The bot fly life cycle always involves a mammalian host. Adult flies mate and then the female deposits up to 300 eggs. She may lay eggs directly on the host, but some animals are wary of botflies, so the flies have evolved to use intermediate vectors, including mosquitoes, houseflies, and ticks. If an intermediate is used, the female grasps it, rotates it, and attaches her eggs (under the wings, for flies and mosquitoes). When the botfly or its vector lands on a warm-blooded host, the increased temperature stimulates the eggs to drop onto the skin and burrow into it. The eggs hatch into larvae, which extend a breathing tube up through the skin to exchange oxygen and carbon dioxide. The larvae (instars) grow and molt, finally dropping from the host into the soil to form pupae and molt into adult flies.

Some species do not develop in skin, but are ingested and burrow into the host's intestine. This happens in animals that lick themselves or rub their nose on body parts. After several months to a year, the larvae pass through the feces to complete its maturation process.

In most cases, bot flies do not kill their host. However, sometimes the irritation caused by the larvae leads to skin ulceration, which can result in infection and death.

How to Remove Botfly Larvae

Botfly larvae Hypoderma diana under a deer's skin.
Botfly larvae Hypoderma diana under a deer's skin. Avalon_Studio / Getty Images

Infestation with larval flies is termed myiasis. While it's a characteristic of the botfly life cycle, it actually occurs with other types of flies, too. There are several methods used to remove fly larvae. The preferred method is to apply a topical anesthetic, slightly enlarge the opening for the mouthparts, and use forceps to remove the larvae. Other methods include:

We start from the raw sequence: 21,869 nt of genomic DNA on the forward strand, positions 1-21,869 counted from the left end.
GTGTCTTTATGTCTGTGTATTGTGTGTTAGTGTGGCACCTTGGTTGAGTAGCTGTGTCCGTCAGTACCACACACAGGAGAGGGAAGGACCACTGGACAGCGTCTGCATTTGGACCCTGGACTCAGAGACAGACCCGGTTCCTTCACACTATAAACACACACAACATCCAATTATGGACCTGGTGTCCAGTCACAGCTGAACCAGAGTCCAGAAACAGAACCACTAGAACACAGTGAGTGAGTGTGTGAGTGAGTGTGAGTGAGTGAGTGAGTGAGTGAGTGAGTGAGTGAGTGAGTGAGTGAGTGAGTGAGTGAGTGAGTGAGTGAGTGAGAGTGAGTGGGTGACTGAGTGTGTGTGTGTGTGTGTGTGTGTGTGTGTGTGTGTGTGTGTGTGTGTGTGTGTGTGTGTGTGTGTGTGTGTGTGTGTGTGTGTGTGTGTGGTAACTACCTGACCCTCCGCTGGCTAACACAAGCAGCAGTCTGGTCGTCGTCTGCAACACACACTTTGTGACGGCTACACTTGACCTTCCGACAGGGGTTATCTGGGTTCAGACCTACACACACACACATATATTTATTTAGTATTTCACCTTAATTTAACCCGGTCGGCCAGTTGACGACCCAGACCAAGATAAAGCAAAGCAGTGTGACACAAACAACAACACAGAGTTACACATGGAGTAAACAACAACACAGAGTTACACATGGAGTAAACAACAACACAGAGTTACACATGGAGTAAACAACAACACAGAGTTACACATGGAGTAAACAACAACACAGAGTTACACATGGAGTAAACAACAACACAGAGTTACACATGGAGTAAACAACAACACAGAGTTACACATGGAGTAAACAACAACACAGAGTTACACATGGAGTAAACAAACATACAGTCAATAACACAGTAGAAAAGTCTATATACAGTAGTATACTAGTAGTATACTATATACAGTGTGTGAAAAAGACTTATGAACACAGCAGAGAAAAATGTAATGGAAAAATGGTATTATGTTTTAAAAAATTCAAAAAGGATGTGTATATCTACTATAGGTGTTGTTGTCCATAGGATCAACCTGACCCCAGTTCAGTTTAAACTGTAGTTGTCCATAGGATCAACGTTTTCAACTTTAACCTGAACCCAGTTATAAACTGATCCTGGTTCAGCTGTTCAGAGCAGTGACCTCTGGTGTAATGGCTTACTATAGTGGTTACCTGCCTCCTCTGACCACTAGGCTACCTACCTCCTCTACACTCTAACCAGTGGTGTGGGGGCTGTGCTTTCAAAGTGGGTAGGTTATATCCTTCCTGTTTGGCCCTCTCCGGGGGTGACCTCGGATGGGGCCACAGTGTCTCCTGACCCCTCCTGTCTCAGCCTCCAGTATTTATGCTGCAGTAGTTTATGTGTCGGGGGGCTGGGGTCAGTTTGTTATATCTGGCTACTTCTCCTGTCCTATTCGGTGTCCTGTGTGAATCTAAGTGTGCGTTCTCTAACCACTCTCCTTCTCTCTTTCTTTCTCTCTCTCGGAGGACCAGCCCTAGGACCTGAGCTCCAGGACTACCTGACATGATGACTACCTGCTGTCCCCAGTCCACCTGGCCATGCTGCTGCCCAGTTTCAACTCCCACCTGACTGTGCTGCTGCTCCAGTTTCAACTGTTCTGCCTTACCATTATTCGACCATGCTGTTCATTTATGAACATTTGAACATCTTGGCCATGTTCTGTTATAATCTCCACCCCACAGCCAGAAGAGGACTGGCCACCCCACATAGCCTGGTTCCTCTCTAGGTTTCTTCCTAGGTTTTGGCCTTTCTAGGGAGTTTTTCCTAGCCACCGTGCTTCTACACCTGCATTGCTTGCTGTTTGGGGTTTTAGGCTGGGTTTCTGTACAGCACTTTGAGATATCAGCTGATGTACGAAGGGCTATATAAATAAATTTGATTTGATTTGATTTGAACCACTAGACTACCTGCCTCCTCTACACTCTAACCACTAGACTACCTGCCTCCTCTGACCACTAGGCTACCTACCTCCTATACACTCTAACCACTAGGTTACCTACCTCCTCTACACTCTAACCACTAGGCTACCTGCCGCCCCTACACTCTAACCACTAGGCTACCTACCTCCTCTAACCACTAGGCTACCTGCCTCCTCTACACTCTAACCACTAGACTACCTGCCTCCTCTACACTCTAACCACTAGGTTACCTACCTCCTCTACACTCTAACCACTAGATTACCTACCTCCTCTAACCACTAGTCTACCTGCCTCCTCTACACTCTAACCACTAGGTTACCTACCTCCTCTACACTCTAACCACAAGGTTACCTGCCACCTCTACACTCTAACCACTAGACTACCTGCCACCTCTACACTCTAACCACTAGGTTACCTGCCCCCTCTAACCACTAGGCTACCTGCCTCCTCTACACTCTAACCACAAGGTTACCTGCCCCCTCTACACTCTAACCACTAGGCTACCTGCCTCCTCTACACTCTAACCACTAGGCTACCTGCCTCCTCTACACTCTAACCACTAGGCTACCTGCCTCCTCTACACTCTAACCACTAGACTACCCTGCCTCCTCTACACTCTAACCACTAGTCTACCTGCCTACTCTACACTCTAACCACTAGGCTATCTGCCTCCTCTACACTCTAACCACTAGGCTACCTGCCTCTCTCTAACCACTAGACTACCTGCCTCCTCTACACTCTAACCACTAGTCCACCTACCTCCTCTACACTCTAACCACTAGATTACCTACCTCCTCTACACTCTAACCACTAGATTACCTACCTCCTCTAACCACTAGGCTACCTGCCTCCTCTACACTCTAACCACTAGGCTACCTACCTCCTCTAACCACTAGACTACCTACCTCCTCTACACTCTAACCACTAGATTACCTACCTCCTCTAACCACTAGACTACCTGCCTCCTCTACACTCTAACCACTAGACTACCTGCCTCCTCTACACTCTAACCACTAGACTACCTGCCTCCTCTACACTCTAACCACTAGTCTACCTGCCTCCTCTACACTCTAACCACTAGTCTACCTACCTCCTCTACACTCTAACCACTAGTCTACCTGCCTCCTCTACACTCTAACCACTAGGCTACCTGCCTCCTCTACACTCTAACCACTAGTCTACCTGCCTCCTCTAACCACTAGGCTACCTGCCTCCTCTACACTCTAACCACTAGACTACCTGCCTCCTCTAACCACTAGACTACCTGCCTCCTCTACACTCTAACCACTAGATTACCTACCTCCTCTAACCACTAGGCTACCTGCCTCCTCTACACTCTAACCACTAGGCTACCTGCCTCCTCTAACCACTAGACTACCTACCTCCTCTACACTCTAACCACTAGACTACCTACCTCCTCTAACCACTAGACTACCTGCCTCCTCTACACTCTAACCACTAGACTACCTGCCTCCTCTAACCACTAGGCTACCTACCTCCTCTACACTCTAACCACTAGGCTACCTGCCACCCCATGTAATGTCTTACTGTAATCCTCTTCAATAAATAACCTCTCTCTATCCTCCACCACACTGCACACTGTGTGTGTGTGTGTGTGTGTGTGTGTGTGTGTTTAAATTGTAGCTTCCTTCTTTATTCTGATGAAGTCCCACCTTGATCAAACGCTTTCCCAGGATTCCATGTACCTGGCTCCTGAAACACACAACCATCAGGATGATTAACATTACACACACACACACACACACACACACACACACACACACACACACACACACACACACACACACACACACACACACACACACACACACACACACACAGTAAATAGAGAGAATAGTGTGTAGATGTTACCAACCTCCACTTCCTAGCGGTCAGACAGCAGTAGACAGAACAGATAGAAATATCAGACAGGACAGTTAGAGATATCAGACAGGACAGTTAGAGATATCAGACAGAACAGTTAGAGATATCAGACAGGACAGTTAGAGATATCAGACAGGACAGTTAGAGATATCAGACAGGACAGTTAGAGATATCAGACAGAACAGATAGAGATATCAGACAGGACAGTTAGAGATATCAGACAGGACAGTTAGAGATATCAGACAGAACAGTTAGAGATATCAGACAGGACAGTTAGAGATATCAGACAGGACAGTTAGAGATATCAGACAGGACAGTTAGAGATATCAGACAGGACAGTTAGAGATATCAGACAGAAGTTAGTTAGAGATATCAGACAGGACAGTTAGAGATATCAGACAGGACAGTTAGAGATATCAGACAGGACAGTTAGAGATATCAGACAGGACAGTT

• Using a venom extractor syringe from a first aid kit to suck the larvae from the skin.
  • Oral dosing with the antiparasitic avermectin, which leads to spontaneous emergence of the larvae.
  • Flooding the opening with iodine, which causes the fly to poke out of the hole, facilitating its removal.
  • Applying the sap of the matatorsalo tree (found in Costa Rica), which kills the larvae, but does not remove it.
  • Sealing the breathing hole with petroleum jelly, white glue mixed with insecticide, or nail polish, which suffocates the larvae. The hole is enlarged and the carcass is removed with forceps or tweezers.
  • Applying adhesive tape to the breathing hole, which sticks to the mouthparts and pulls out the larvae when the tape is removed.
  • Forcefully squeezing the warble from the base to push the larvae through the opening.

Killing the larvae before removal, squeezing them out, or pulling them out with tape is not recommended because rupturing the larvae body can cause anaphylactic shock, make removal of the entire body more difficult, and increase chance of infection.

How to Avoid a Botfly Infestation

The easiest way to avoid getting infested with botflies is to avoid where they live. Since that isn't always practical, the next best tactic is to apply insect repellent to deter flies, as well as mosquitoes, wasps, and ticks that can carry fly eggs. Wearing a hat and clothing with long sleeves and pants helps to minimize exposed skin.

Sources

  • Felt, E.P. (1918). "Caribou Warble Grubs Edible". Journal of Economic Entomology. 11: 482.
  • "Human Bot Fly Myiasis" (2010). U.S. Army Public Health Command (provisional), formerly U.S. Army Center for Health Promotion and Preventive Medicine.
  • Mullen, Gary; Durden, Lance, eds. (2009). Medical and Veterinary Entomology. Amsterdam, NL: Academic. ISBN 978-0-12-372500-4.
  • Pape, Thomas (April 2001). "Phylogeny of Oestridae (Insecta: Diptera)". Systematic Entomology. 26 (2): 133–171. doi:10.1046/j.1365-3113.2001.00143.x
  • Piper, Ross (2007). "Human Botfly". Extraordinary Animals: An Encyclopedia of Curious and Unusual Animals. Westport, Connecticut: Greenwood Publishing Group. pp. 192–194. ISBN 0-313-33922-8.